U.S. sharpening tools to dig out of impending sugar mountain
* USDA faces large cost for sugar subsidies
* USDA likely to sell surplus sugar to make ethanol
* Other options may be costly
By Charles Abbott
WASHINGTON, March 20 (Reuters) - The U.S. government is readying a tool created during last decade's biofuels craze - a never-used program to sell sugar at a loss to ethanol makers - as a way to whittle a looming sugar surplus down to an affordable size.
The sugar-for-ethanol program could be a lower-cost way for the Agriculture Department to meet its obligation, by law, to assure a minimum price for U.S.-grown sugar. Due to large crops worldwide, New York futures prices are below the federal guarantee of 20.94 cents per lb.
If markets remain weak, sugar processors could forfeit to USDA tens of thousands, or even hundreds of thousands, of tons of sugar used as collateral on USDA price-guarantee loans. In the last major glut, forfeitures cost USDA $465 million in fiscal 2000 on a program that is supposed to run at no net cost.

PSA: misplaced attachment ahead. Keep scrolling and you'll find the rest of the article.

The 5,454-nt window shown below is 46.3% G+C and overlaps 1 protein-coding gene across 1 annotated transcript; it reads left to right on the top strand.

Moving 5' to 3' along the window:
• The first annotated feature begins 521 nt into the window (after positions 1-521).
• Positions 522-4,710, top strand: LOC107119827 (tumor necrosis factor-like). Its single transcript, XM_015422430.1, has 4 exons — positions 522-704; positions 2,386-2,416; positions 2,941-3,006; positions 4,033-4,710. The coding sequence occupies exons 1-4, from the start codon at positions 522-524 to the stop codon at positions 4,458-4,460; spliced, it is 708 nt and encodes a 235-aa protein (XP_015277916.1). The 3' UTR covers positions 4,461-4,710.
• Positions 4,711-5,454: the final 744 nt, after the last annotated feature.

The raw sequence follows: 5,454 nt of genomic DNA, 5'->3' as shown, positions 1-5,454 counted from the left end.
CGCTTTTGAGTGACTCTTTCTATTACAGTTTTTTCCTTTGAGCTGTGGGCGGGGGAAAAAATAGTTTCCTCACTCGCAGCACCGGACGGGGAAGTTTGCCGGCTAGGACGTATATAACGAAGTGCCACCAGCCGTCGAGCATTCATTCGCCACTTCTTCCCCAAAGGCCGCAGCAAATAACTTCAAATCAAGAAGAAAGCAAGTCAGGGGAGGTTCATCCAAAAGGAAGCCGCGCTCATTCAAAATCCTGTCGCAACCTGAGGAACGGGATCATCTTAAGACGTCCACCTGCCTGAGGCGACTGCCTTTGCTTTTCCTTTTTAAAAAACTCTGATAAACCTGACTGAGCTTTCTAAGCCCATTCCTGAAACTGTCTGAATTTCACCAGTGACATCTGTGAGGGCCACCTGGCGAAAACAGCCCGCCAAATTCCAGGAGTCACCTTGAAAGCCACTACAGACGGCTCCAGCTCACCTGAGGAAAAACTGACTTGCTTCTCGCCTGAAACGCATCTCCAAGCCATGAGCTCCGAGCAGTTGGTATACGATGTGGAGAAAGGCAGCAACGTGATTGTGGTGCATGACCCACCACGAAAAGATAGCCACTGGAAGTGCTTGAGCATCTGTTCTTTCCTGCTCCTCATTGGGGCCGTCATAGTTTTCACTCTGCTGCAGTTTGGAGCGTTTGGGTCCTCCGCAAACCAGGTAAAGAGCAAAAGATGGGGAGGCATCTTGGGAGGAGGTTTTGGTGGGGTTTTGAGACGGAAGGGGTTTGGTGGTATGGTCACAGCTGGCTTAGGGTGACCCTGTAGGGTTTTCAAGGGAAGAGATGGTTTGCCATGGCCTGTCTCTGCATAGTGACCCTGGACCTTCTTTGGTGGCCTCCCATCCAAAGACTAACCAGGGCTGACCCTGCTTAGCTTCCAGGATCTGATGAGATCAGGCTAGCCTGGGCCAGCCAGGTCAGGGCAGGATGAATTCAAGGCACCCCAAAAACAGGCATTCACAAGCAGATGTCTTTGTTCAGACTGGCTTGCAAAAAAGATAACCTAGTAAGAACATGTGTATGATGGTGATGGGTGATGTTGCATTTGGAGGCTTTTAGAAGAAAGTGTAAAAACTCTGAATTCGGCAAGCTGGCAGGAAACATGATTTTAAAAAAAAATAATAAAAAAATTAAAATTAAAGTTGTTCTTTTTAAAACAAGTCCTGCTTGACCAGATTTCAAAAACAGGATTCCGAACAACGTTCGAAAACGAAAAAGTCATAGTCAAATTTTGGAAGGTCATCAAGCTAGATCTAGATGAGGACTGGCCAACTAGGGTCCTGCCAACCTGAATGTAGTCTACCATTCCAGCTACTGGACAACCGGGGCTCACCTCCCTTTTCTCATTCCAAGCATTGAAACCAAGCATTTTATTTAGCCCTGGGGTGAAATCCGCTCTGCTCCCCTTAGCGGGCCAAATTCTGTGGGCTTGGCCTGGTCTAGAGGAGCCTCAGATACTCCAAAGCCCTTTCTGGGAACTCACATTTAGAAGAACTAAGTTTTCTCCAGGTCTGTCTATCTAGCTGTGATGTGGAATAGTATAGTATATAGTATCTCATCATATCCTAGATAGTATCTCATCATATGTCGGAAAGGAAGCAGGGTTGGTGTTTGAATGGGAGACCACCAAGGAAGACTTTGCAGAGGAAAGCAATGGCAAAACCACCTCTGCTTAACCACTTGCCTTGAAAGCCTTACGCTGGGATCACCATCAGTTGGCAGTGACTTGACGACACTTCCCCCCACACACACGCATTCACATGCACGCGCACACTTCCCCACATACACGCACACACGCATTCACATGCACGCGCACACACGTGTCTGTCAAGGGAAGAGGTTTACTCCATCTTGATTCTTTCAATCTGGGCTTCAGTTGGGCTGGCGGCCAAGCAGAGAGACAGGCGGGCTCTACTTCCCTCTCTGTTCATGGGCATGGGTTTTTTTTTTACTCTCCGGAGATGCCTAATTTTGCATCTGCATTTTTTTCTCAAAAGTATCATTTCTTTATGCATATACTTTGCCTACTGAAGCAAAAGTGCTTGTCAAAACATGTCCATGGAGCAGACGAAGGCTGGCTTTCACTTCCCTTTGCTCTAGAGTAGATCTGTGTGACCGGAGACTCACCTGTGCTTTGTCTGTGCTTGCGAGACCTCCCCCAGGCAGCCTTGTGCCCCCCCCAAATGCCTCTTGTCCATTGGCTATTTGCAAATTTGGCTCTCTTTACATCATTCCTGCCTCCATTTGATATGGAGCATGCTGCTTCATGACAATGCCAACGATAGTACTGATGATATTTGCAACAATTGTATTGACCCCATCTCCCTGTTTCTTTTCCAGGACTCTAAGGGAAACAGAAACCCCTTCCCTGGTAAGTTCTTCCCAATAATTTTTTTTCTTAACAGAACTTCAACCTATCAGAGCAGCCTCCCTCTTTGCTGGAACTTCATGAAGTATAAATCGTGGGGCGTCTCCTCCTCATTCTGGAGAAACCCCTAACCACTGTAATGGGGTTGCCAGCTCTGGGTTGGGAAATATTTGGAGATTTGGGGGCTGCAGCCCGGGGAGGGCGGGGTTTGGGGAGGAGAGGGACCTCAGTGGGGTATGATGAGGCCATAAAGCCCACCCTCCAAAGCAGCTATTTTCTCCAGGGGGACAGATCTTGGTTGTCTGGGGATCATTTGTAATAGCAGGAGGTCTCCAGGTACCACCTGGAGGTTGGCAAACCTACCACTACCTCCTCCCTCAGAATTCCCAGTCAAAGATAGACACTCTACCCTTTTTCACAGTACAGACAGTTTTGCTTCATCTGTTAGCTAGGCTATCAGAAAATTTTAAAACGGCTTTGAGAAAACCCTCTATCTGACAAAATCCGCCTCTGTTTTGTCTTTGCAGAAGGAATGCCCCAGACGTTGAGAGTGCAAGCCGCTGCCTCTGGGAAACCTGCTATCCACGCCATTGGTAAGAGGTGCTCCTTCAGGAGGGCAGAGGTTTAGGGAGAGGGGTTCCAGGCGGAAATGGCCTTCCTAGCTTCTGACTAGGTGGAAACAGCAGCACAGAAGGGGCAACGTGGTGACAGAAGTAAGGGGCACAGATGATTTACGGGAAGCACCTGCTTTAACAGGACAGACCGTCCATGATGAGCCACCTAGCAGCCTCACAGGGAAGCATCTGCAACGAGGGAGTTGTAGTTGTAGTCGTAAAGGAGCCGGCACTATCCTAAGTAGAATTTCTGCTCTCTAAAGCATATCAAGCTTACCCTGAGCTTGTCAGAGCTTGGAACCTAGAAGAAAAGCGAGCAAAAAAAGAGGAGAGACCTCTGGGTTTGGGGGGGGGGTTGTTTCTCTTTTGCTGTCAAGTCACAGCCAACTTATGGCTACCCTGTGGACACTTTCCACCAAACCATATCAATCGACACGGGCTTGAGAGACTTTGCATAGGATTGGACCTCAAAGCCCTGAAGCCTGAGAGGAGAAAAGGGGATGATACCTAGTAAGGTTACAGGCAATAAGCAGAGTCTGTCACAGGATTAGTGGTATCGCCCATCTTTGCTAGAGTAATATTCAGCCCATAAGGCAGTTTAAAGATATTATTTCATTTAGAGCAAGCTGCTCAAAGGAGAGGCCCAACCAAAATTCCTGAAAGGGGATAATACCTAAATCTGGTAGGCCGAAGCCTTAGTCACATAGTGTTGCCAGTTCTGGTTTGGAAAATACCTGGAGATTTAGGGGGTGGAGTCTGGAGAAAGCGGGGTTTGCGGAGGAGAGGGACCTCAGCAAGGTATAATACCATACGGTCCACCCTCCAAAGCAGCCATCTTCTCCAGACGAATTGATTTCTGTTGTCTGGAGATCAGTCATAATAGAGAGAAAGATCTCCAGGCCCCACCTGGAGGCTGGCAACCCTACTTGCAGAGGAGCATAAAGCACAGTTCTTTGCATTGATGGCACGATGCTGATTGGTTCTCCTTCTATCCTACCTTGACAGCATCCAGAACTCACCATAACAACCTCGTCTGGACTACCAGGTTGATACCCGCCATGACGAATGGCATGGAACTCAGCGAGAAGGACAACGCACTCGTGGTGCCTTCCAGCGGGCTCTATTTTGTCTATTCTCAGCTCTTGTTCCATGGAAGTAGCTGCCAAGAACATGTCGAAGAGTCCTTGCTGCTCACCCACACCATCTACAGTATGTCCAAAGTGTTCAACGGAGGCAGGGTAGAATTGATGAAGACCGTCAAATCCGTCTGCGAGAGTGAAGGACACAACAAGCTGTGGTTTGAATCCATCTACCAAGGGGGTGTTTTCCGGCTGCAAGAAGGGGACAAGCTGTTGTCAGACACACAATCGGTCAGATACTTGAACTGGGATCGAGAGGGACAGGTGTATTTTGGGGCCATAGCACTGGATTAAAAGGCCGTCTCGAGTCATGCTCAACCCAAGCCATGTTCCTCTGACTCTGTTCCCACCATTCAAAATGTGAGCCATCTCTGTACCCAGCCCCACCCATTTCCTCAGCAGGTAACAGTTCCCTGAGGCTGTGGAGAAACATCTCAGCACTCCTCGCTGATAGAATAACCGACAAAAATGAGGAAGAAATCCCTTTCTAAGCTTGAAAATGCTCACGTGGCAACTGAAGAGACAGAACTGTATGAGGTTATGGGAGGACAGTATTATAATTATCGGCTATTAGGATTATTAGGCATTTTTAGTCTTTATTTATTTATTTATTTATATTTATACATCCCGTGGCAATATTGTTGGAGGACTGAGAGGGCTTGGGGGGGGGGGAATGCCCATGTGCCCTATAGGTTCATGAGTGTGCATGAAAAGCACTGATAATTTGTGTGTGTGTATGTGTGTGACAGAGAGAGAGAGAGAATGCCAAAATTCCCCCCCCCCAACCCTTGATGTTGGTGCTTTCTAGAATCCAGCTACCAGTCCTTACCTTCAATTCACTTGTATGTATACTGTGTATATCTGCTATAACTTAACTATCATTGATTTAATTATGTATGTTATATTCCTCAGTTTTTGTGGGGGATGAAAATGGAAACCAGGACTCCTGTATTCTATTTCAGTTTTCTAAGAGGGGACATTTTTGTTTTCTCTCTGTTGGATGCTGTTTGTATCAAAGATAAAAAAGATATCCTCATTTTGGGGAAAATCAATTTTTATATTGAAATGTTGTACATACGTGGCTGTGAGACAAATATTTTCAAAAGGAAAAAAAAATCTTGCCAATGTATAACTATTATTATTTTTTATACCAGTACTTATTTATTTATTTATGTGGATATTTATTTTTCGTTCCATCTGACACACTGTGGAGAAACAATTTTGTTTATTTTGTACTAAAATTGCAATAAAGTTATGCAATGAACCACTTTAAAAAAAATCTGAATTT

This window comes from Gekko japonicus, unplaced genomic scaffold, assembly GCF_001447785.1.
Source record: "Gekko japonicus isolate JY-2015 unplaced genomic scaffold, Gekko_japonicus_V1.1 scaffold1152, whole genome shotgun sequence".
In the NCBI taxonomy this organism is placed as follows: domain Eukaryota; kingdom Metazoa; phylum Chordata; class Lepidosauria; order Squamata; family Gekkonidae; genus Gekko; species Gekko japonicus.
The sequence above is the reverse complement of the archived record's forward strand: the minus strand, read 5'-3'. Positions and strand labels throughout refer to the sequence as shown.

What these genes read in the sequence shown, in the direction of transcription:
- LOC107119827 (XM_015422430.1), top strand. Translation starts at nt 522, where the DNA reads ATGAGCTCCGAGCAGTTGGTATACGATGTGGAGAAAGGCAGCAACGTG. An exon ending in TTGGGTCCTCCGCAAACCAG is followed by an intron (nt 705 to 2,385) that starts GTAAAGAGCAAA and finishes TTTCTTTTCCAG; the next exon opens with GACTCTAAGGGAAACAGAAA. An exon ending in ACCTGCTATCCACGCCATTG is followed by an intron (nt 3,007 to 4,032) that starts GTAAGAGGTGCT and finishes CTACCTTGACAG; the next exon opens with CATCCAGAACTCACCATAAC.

Other options to handle the surplus are on the table, including a buy-back from foreign nations of the right to ship sugar to the United States, payments to ship sugar to other nations and rules changes to curb the flow of "re-export" sugar that is processed in the United States, analysts said.
Some $864 million in loans was in danger of forfeiture by one estimate. The sugar supply at the end of this marketing year is forecast for 2.4 million tons by USDA. At 20 percent of annual use, it would be the largest carryover since 2001. Continued...